Before the conference began, President Roosevelt died on April 12 and was succeeded by Vice President Harry Truman. Truman had to be brought up to speed quickly on foreign affairs because Roosevelt had rarely confided in him. Truman confirmed the San Francisco Conference would still be held. On April 16, he told Congress: “Without such an organization, the rights of men on earth cannot be protected. Machinery for the just settlement of international differences must be found. Without such machinery, the entire world will have to remain an armed camp.” He had learned from the failures of Woodrow Wilson’s League of Nations and included important members of Congress and the Republican Party in the U.S. delegation.
Tensions between the United States and the U.S.S.R. clouded the anticipated success of the impending meeting. The Russians went back on their agreement to support free elections in Poland and instead installed the communist Lublin regime. The U.S. ambassador to the Soviet Union, Averell Harriman, warned the new president of the expansionist ambitions of the totalitarian regime. Truman decided to get tough with the Soviets and confronted their foreign minister, Vyacheslav Molotov, in a meeting in which Molotov demanded that communist Poland be admitted to the United Nations. After a heated exchange, Molotov said, “I have never been talked to like that in my life.” Truman retorted, “Carry out your agreements and you won’t get talked to like that.” Molotov then proceeded to the San Francisco Conference.
Delegates from 46 invited countries (which had all declared war against Nazi Germany and Imperial Japan) assembled in San Francisco for the opening of the Conference on April 25. Newly liberated Denmark, profascist Argentina, and the Soviet republics of Ukraine and Byelorussia also attended. Over the next two months, the representatives negotiated day and night to create a charter for the United Nations. Disagreements, most related to national sovereignty and self-interest, divided the nations in several different ways. For example, European colonial powers such as Britain, the Netherlands, and France opposed any interference with their colonies and resisted a proposed trusteeship to transition them to independence. Smaller countries were generally opposed to the unequal power exercised by the great powers in the Security Council.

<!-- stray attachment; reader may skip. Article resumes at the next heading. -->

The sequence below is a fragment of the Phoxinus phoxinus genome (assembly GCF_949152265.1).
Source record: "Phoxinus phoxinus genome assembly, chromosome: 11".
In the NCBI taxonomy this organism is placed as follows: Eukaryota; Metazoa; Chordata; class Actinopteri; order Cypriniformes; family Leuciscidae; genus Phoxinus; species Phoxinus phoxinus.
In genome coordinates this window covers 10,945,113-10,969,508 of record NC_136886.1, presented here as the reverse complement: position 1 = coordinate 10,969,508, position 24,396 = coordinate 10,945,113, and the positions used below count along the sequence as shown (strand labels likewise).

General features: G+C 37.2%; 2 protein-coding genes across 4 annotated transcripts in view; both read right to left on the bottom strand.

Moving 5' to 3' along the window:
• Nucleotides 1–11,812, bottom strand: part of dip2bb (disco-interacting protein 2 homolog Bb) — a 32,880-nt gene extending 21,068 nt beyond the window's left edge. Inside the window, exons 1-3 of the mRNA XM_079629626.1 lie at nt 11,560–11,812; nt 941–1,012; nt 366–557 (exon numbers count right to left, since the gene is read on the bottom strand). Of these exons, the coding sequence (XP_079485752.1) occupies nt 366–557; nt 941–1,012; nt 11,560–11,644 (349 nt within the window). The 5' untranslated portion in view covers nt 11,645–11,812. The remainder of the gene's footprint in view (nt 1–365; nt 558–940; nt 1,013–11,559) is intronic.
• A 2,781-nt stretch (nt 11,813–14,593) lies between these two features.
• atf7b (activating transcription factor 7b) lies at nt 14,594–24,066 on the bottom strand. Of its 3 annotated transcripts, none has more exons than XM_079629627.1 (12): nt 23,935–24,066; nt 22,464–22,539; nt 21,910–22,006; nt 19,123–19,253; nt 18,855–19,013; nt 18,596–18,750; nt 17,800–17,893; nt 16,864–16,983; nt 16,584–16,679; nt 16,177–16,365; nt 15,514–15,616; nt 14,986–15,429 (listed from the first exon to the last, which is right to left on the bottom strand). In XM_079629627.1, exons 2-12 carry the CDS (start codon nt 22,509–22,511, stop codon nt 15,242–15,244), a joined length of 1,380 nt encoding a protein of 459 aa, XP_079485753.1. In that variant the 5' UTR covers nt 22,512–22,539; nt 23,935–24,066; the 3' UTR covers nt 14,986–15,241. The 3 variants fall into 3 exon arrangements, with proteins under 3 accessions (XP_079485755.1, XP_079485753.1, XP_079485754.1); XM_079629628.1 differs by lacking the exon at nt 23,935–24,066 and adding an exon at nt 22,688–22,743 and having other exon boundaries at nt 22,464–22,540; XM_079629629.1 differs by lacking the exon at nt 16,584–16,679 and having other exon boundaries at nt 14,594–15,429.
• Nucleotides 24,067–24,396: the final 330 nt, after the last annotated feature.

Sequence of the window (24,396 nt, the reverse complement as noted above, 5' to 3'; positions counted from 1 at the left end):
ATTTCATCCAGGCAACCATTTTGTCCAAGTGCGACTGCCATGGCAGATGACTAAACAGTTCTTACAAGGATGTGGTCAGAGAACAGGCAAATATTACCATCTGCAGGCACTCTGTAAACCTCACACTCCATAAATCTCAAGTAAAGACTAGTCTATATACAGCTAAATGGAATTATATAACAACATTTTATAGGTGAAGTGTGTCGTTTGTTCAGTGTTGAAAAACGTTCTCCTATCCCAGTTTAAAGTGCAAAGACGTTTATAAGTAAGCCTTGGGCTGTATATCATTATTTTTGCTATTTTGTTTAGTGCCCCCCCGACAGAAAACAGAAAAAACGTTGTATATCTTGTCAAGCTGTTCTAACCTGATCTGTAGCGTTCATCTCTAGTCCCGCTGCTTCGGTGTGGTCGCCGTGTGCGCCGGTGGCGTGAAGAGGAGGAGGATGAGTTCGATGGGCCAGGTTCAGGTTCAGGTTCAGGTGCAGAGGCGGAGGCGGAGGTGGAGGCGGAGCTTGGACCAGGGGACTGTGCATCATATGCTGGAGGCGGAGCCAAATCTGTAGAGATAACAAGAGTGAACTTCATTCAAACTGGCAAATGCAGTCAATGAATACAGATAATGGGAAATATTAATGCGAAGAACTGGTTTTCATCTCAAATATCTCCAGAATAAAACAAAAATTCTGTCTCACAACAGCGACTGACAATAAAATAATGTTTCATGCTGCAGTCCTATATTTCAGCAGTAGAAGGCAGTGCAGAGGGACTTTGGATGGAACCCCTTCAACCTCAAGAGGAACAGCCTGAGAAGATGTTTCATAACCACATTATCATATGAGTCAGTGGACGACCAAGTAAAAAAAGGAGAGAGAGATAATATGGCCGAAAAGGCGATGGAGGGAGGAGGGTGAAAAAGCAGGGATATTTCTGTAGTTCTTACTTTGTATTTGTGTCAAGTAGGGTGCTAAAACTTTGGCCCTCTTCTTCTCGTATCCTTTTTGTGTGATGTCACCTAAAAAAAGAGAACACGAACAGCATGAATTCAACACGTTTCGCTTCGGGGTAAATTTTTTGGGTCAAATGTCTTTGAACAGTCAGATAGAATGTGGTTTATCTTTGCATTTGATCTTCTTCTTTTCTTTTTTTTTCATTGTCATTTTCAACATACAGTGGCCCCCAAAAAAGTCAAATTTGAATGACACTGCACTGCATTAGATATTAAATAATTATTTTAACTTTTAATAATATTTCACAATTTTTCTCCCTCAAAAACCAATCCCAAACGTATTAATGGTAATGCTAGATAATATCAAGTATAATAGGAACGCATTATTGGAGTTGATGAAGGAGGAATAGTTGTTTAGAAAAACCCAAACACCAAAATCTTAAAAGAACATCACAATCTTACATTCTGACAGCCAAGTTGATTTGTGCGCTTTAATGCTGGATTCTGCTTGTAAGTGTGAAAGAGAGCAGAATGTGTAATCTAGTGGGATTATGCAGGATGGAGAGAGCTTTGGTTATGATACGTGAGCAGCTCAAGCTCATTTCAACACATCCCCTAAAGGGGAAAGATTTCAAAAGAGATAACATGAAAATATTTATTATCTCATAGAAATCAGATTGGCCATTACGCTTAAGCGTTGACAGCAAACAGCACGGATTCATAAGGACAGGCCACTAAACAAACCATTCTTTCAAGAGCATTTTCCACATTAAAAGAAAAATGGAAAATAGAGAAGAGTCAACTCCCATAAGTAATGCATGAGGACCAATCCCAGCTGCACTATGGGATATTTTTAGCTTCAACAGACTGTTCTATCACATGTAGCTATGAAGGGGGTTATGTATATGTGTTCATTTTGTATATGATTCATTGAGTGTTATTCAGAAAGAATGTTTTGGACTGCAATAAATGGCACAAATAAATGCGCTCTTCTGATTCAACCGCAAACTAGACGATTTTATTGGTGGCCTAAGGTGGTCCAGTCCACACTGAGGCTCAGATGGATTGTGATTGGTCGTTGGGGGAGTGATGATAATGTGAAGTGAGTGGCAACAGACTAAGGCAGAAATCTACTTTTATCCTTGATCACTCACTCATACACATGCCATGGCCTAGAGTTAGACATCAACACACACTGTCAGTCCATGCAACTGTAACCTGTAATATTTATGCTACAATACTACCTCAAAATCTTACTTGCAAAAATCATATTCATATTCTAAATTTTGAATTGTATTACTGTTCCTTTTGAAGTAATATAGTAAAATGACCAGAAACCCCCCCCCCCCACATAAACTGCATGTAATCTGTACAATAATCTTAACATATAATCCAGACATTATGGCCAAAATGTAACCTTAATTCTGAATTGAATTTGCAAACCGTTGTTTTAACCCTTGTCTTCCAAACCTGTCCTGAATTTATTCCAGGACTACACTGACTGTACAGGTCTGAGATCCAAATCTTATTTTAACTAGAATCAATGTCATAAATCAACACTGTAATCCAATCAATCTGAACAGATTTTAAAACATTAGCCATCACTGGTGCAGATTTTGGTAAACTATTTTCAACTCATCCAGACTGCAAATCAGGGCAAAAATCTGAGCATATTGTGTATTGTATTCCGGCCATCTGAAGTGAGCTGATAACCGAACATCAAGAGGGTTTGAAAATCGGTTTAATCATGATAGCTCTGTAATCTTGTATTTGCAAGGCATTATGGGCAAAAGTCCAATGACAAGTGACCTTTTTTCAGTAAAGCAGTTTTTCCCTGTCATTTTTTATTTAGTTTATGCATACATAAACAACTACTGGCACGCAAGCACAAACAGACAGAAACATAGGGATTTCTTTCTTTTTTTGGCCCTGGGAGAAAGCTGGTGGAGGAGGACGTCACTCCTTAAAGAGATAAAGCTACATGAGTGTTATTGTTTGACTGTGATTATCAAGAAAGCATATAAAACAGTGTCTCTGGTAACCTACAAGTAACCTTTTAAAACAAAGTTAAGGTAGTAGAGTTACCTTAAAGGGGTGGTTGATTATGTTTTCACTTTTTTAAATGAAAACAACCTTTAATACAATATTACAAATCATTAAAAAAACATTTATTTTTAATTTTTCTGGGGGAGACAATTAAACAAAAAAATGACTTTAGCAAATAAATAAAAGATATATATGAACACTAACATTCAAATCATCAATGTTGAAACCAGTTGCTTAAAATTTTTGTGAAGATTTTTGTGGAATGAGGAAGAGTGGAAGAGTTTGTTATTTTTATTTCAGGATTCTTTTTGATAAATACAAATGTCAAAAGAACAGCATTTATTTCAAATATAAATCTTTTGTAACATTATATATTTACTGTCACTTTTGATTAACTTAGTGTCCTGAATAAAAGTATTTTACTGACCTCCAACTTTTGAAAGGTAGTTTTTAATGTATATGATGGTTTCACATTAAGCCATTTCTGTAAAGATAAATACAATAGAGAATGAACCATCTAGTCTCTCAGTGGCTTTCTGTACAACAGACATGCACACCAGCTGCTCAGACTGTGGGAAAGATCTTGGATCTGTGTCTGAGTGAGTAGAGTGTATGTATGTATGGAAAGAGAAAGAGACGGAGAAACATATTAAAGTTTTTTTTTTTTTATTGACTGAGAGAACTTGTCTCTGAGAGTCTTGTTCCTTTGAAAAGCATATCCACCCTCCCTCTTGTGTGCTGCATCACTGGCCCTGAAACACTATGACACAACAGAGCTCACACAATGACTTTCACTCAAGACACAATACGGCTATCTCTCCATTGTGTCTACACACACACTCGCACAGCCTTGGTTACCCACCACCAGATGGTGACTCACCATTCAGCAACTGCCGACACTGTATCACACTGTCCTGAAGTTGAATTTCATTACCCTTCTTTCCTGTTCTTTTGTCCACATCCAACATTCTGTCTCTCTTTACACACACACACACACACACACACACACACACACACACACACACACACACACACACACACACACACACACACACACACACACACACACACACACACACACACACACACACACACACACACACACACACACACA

The United States and Latin American countries wanted to preserve American control over the western hemisphere with the Monroe Doctrine and Good Neighbor policy. Many countries had bilateral agreements and did not want the international organization to supersede them. The United States rejected being bound by international law as a violation of its own sovereign laws. Many exemptions were granted to achieve the creation of the United Nations. The nations acceded to the demands of the Soviets to seat its two republics and communist Poland, because the Red Army exercised uncontested military strength in Eastern Europe.
The participants unanimously signed the United Nations Charter on June 26. President Truman heralded the achievement as a continuation of the wartime alliances. He asserted, “We have tested the principle of cooperation in this war and we have found that it works.” Unlike the case when the Treaty of Versailles established the League of Nations, the U.S. Senate ratified the U.N. charter in July by a vote of 89-2. Eleanor Roosevelt praised the charter in her syndicated “My Day” newspaper column. Admitting that she had been disappointed by the failures of international cooperation in the past, she wrote, “But I want to try for a peaceful world” (Figure 13.12).
When Truman asked Eleanor Roosevelt to serve as a delegate to the United Nations’ General Assembly, she did not feel up to the task. “How could I be a delegate to help organize the United Nations when I have no background or experience in international meetings?” she asked the president. Truman was convinced she had plenty of political experience and persuaded her to accept.